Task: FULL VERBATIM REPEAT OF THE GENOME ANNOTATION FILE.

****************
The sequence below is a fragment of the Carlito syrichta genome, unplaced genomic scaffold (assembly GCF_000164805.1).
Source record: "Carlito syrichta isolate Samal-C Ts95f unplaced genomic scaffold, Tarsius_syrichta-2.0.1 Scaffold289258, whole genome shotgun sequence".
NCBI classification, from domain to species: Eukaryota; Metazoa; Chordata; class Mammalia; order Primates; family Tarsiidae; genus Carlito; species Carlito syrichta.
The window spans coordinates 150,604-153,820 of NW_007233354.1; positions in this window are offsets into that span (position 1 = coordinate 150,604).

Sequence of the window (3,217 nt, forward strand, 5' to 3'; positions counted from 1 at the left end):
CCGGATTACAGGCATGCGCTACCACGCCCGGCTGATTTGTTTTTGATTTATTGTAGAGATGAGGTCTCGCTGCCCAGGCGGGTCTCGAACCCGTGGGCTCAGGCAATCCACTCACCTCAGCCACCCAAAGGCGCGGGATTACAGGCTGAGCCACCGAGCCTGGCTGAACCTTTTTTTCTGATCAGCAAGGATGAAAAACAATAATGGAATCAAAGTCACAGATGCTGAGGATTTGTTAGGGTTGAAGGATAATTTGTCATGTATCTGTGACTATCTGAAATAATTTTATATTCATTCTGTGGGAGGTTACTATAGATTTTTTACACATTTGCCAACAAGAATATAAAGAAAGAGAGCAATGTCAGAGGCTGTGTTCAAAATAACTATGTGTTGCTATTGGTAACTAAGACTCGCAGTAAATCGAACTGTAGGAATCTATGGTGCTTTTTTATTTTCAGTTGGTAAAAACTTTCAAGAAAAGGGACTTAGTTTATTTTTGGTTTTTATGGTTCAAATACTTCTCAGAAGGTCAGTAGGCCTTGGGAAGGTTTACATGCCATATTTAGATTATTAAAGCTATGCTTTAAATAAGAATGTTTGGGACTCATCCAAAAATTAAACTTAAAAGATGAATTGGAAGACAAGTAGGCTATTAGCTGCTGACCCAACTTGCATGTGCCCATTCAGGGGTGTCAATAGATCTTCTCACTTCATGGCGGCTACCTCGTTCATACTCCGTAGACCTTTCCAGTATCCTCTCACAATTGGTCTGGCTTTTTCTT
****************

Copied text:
The sequence below is a fragment of the Carlito syrichta genome, unplaced genomic scaffold (assembly GCF_000164805.1).
Source record: "Carlito syrichta isolate Samal-C Ts95f unplaced genomic scaffold, Tarsius_syrichta-2.0.1 Scaffold289258, whole genome shotgun sequence".
NCBI classification, from domain to species: Eukaryota; Metazoa; Chordata; class Mammalia; order Primates; family Tarsiidae; genus Carlito; species Carlito syrichta.
The window spans coordinates 150,604-153,820 of NW_007233354.1; positions in this window are offsets into that span (position 1 = coordinate 150,604).

Sequence of the window (3,217 nt, forward strand, 5' to 3'; positions counted from 1 at the left end):
CCGGATTACAGGCATGCGCTACCACGCCCGGCTGATTTGTTTTTGATTTATTGTAGAGATGAGGTCTCGCTGCCCAGGCGGGTCTCGAACCCGTGGGCTCAGGCAATCCACTCACCTCAGCCACCCAAAGGCGCGGGATTACAGGCTGAGCCACCGAGCCTGGCTGAACCTTTTTTTCTGATCAGCAAGGATGAAAAACAATAATGGAATCAAAGTCACAGATGCTGAGGATTTGTTAGGGTTGAAGGATAATTTGTCATGTATCTGTGACTATCTGAAATAATTTTATATTCATTCTGTGGGAGGTTACTATAGATTTTTTACACATTTGCCAACAAGAATATAAAGAAAGAGAGCAATGTCAGAGGCTGTGTTCAAAATAACTATGTGTTGCTATTGGTAACTAAGACTCGCAGTAAATCGAACTGTAGGAATCTATGGTGCTTTTTTATTTTCAGTTGGTAAAAACTTTCAAGAAAAGGGACTTAGTTTATTTTTGGTTTTTATGGTTCAAATACTTCTCAGAAGGTCAGTAGGCCTTGGGAAGGTTTACATGCCATATTTAGATTATTAAAGCTATGCTTTAAATAAGAATGTTTGGGACTCATCCAAAAATTAAACTTAAAAGATGAATTGGAAGACAAGTAGGCTATTAGCTGCTGACCCAACTTGCATGTGCCCATTCAGGGGTGTCAATAGATCTTCTCACTTCATGGCGGCTACCTCGTTCATACTCCGTAGACCTTTCCAGTATCCTCTCACAATTGGTCTGGCTTTTTCTT